Wednesday, February 20, 2008

2007 Dan Cong Yu Lan Xiang

This is the second dan cong from Tea Habitat. The name, Yu Lan Xiang, translates to magnolia blossom fragrance.

Yesterday I was in a hurry, so the reveiw was rather hastily written. Though I can't gurantee that tonight's will be any better, I will try harder.

For the six dan cong that I am reviewing this week, I took my notes over the course of two sessions, the Tea Habitat one day and Tea Spring the next, so even though the reviews are seperated into individual posts, they are all part of the whole. My tasting notes inevitably compare and contrast the teas against each other, even if it is not explicit. It may help to know that these posts are written in the order that the tea was sampled.

I kept the brewing parameters largely consistant, 5 grams in a 150 ml gaiwan, though brewing times and temperatures varied depending on what I felt was best at the time.

The dry leaves are smaller, not as long.

The peachy aroma is more visceral, sweeter, a wet texture. Clean and fresh. Like summer peach.

The tea is smooth with just the faintest hint of something that could one day grow up to be astringency. If it eats its spinach. I give it a 2.5 on the peachy scale. The second infusion is fuller-bodied, has a more golden liquor, and develops some of the same smokey-astringent finish as yesterday's oolong.

I talk about astringency a lot. I think the word is in almost everyone one of my tea reviews. Either I need to expand my tasting vocabulary, or astringency is very important to me. I think its a balance, too much astringency makes the tea harsh, brassy, but just enough gives it texture and sass.


Salsero said...

At least for Indian and Ceylon teas, I think some people call it bright when it's nice and astringent when it's too much. I haven't been seeing the term bright much lately. Maybe it has fallen out of favor or maybe it just isn't usually applied to Chinese teas.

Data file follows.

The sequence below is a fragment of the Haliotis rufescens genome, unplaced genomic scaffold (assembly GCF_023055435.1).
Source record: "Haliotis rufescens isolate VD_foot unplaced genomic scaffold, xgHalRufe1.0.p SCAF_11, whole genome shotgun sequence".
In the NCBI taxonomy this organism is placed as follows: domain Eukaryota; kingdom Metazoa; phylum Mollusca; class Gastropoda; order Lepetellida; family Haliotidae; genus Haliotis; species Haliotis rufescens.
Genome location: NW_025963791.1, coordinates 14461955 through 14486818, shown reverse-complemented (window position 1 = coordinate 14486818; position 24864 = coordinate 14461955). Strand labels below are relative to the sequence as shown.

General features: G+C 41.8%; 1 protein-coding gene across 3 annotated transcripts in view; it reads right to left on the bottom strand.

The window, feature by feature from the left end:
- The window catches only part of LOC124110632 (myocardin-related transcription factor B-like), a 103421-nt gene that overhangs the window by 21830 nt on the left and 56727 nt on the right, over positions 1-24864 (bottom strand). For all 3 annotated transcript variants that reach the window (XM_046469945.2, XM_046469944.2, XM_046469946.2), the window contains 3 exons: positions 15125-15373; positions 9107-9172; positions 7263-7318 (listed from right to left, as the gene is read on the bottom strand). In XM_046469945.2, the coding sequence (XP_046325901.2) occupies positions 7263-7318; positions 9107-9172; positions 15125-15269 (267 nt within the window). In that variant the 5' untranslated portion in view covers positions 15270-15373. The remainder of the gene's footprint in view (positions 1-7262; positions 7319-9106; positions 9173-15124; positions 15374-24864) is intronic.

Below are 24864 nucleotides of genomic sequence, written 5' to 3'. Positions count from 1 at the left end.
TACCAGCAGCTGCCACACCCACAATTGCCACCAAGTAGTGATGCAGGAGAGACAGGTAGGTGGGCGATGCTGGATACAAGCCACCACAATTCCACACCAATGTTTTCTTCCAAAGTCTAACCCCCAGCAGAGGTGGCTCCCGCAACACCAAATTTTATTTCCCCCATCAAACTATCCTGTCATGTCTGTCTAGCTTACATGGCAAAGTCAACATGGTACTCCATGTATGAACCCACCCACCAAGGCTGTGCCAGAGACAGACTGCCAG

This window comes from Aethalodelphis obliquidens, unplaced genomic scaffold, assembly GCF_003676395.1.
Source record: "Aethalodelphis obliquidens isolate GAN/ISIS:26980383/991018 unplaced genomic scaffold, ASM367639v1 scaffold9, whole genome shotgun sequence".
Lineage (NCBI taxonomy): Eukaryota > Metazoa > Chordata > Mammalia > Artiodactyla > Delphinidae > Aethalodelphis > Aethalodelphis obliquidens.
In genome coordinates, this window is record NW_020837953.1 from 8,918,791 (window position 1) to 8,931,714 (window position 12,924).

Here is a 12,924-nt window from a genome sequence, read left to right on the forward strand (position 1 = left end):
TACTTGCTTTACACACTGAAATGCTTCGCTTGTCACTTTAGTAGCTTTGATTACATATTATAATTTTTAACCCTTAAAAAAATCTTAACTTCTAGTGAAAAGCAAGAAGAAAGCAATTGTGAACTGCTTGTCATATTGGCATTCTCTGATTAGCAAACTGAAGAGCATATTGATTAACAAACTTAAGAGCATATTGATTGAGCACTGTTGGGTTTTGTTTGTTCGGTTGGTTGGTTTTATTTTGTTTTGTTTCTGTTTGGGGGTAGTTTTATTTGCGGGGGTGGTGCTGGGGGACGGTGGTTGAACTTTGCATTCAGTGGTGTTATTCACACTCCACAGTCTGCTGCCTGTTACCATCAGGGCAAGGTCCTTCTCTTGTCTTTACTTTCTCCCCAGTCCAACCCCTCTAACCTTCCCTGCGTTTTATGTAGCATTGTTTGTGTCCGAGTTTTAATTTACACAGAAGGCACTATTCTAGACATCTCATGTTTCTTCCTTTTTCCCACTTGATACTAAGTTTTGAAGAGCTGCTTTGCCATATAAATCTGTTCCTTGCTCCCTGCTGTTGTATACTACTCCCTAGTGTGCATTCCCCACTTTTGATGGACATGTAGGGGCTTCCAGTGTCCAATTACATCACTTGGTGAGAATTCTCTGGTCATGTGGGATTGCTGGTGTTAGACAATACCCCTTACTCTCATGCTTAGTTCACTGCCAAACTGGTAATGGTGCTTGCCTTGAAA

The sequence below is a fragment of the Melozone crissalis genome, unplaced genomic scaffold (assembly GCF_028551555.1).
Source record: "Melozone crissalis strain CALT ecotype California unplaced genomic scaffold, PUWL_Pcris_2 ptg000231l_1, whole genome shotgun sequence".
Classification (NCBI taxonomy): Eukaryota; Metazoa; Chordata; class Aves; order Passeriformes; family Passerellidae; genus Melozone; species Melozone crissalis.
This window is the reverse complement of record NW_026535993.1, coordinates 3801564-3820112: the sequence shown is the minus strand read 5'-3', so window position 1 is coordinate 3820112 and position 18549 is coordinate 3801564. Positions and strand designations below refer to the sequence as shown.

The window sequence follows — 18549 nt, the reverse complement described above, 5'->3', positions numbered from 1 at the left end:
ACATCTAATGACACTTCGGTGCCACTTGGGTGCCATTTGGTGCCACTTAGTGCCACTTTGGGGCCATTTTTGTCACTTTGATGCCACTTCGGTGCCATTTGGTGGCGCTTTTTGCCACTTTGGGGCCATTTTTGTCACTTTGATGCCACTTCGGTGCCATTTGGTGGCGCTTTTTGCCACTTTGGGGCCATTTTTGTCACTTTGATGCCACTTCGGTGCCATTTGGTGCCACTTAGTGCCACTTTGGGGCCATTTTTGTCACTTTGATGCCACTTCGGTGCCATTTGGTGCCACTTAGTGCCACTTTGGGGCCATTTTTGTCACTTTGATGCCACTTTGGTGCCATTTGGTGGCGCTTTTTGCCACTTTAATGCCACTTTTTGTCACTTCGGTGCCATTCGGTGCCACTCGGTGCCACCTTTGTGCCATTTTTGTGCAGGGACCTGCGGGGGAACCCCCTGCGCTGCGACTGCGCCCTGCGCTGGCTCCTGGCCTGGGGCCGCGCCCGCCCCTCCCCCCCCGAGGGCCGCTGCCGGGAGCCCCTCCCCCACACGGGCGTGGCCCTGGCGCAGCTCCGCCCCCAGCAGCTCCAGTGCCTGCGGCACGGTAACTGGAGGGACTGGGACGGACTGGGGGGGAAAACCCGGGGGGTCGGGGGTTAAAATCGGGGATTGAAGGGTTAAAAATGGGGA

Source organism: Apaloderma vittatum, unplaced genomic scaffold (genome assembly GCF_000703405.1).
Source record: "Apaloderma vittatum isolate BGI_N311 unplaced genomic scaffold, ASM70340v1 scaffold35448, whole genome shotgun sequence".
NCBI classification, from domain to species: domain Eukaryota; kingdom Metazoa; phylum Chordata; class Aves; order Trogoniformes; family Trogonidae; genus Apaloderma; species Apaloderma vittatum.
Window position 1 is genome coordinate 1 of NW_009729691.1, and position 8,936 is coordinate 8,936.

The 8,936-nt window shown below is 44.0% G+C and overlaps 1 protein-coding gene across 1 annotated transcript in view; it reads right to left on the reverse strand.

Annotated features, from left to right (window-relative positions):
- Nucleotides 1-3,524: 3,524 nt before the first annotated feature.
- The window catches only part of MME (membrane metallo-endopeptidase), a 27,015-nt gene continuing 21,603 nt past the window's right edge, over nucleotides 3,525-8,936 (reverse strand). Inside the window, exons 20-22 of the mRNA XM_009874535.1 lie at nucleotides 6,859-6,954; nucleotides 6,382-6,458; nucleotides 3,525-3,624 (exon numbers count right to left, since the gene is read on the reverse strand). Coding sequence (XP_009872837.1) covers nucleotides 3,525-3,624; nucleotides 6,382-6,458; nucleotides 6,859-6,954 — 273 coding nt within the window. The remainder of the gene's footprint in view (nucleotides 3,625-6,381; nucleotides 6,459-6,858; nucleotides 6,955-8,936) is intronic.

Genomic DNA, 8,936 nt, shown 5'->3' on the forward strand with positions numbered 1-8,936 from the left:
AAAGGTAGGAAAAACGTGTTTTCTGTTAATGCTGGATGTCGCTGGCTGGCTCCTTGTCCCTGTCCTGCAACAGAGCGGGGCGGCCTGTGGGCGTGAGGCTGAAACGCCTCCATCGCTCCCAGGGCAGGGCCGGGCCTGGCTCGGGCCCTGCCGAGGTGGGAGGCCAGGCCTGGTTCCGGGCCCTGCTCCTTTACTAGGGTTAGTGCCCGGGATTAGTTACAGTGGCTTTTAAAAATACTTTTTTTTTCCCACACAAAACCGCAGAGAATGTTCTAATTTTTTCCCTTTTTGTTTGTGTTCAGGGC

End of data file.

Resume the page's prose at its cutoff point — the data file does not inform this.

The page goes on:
Either way, I agree with you that it really is critical in some tea types, probably Dan Cong, Sheng Puerh, Ceylon, Darjeeling, and Assam more than any others. Chinese blacks initially struck me with their near complete absence of astringency. In both its evil and its benevolent manifestations, astringency is a topic I'd like to see more about. Thanks for raising the issue.

And thanks for another nice post on Dan Cong.

Brent said...

Agreed- I think you're right about astringency. Kam of ChineseTea101 posted about various types of astringency, which I think is helpful. Sometimes it dries your tongue out, sometimes it stimulates salivation, and sometimes its just plain bitter. I think drying/stimulating is the optimum level, and gives tea texture.

I definitely agree with Salsero on the importance of some astringency in Dan Cong or Darjeeling (probably the others too, but I don't have much experience with them).

Anyhoo, thanks for another great post!

Imen said...

Pictured tea does not look like my Yu Lan Xiang Dan Cong. Tea color is too roasted for Yu Lan Xiang to begin with. You can see my earlier post of this tea at:

Thanks for taking the time to write up the articles. :)

Space Samurai said...

Imen, thank you for pointing that out, its been corrected.